Keurig Dr Pepper - A bit good. A bit bad - Comment

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Late last month, Dr Pepper Snapple Group and Keurig Green Mountain agreed a merger - in effect an acquisition of the former by the latter - to create Keurig Dr Pepper. Our regular soft drinks commentator, Richard Corbett casts his expert eye over the development.

Dr Pepper Snapple Group will merge with Keurig Green Mountain later this year

Dr Pepper Snapple Group will merge with Keurig Green Mountain later this year

January's move on Dr Pepper Snapple Group means that Keurig Green Mountain has finally realised its aspiration to get into cold drinks. This was not quite how the company had originally planned it, though. After all, it was in 2015 that its partnership with The Coca-Cola Co bore fruit - remember Keurig Kold?

It all seemed like such a good idea, for both consumers and Coca-Cola alike: No more heavy bottle and can packs for consumers to lug back from the grocery store, while Coca-Cola would be immune from the intensifying price competition in supermarkets. Not to mention the theory that the threat from private-label would just melt away. Keurig Kold didn't deliver for a number of reasons, most notably the hefty price tag and an unreliable, bulky system.

But, less than two years on from the axing of Kold, Plan B has come to fruition for Keurig: The acquisition of Dr Pepper Snapple Group.

Reaction to the deal has been relatively lukewarm from investors, but that's not surprising. Like the curate's egg, the deal is good in parts, bad in parts.

The challenges in the US for CSD companies remain all too evident - this is unsettling for the merger. According to GlobalData, sales of CSDs in the country have fallen every year since 2003. In the last decade alone, the market has fallen by 16% - that's 8bn litres! And, it's not going to get any better soon either, with a number of cities implementing or signing up to taxes on sugary drinks.

In other markets, low-calorie products are considered an important remedy to faltering CSD sales. Not in the US. Concerns over the sweetener aspartame, mean that consumers are not staying in the category, but migrating to other beverage categories.

Investors understandably will be asking if it was wise to do a deal with a company with such a large stake in a shrinking CSD market. To an extent Keurig Dr Pepper, as the company will now be known, does have some plausible answers. Talking on NSBC after the announcement, DPSG CEO Larry Young said that "carbonated soft drinks will always pay the light bill", adding that this will allow them to "play in other categories". By other categories, he was no doubt referring to those soft drinks segments offering faster growth. The US is by no means a distressed soft drinks marketplace: Discount CSDs, and overall category volumes have expanded by a fifth in the last ten years.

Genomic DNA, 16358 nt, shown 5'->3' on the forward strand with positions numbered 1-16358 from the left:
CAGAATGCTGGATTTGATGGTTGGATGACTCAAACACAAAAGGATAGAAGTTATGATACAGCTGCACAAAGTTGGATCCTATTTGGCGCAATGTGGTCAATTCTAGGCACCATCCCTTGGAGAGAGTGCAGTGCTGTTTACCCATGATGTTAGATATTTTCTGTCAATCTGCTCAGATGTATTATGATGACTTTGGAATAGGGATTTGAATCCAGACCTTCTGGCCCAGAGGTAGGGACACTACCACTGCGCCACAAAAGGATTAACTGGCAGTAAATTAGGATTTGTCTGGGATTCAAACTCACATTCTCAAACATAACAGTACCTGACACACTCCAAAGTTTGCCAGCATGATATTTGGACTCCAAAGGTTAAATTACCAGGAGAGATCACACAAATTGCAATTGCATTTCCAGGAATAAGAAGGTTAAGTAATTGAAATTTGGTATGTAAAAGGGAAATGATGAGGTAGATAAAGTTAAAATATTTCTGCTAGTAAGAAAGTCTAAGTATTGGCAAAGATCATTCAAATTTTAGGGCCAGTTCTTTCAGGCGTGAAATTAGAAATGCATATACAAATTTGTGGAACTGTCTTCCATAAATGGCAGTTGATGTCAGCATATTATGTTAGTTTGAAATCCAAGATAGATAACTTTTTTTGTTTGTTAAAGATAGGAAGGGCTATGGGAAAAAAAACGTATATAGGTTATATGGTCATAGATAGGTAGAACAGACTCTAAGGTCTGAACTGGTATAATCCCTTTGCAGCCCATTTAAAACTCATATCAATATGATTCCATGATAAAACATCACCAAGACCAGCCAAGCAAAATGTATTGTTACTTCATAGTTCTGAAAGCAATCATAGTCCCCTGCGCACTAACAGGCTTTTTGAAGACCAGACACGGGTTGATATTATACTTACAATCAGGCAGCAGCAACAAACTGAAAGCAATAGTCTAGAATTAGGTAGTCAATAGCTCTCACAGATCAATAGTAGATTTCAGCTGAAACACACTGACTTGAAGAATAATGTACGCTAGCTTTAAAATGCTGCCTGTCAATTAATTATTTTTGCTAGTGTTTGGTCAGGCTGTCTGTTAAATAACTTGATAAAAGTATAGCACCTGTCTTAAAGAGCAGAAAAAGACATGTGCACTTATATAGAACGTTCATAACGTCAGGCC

There are still plenty of soft drinks opportunities to be tapped into.

With $11bn in combined annual sales, the new company will certainly have the scale to nurture the development of brands in the fast-growing segments of flavoured waters, iced tea & coffee and, of course, energy drinks. Even with their existing portfolios, the merged company is anticipating annual growth of 2% to 3%. Successfully integrating further into those fast-growing segments of the soft drinks market will determine how successful Keurig Dr Pepper will be in the future. I would expect plenty of activity in the coming years through partnerships, licensing agreements and acquisitions.

From Keurig's perspective, the most attractive component of the purchase is the enhanced distribution structure it will be gaining. DPSG has an extraordinarily well-developed network that reaches into every nook and cranny of the traditional US retail environment - indeed, the group has the Mom-and-Pop stores sewn up. This will marry well with Keurig's well-established relationships in e-commerce and grocery.

With a hot and cold 'total beverage solution', then, the new company will have the reach to sell its diverse range of brands wherever consumer wants to buy them. This will prove very advantageous when the company looks to build brands in those fast-growing segments that will ultimately determine the longer term prospects for the business.

On the whole, then, I see the deal as being more positive than not for both parties. Keurig's move into cold this time has been more conventional than the radical route that Keurig Kold offered.

That said, one can't help thinking 'what if?' with Keurig Kold. Had the price-point been right and the machine been a thing of sleek beauty that purred as it dispensed ice-cold, environmentally-friendly soft drink bliss, then Keurig Kold could have brought about a revolution in the soft drinks business.

KGM and DPSG will be hoping their future partnership performs more as Keurig Kold could have done, rather than how it actually did.

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